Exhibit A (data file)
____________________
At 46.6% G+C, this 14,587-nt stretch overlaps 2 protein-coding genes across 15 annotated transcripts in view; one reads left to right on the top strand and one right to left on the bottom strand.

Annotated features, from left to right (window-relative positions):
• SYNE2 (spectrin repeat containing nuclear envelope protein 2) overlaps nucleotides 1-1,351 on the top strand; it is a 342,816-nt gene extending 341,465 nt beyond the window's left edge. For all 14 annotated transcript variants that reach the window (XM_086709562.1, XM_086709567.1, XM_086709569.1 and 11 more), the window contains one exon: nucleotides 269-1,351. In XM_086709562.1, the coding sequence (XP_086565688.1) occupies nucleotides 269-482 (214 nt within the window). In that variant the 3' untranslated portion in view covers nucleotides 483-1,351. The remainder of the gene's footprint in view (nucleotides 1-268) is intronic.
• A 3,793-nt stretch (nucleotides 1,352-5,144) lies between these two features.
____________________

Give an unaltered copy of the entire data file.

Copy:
At 46.6% G+C, this 14,587-nt stretch overlaps 2 protein-coding genes across 15 annotated transcripts in view; one reads left to right on the top strand and one right to left on the bottom strand.

Annotated features, from left to right (window-relative positions):
• SYNE2 (spectrin repeat containing nuclear envelope protein 2) overlaps nucleotides 1-1,351 on the top strand; it is a 342,816-nt gene extending 341,465 nt beyond the window's left edge. For all 14 annotated transcript variants that reach the window (XM_086709562.1, XM_086709567.1, XM_086709569.1 and 11 more), the window contains one exon: nucleotides 269-1,351. In XM_086709562.1, the coding sequence (XP_086565688.1) occupies nucleotides 269-482 (214 nt within the window). In that variant the 3' untranslated portion in view covers nucleotides 483-1,351. The remainder of the gene's footprint in view (nucleotides 1-268) is intronic.
• A 3,793-nt stretch (nucleotides 1,352-5,144) lies between these two features.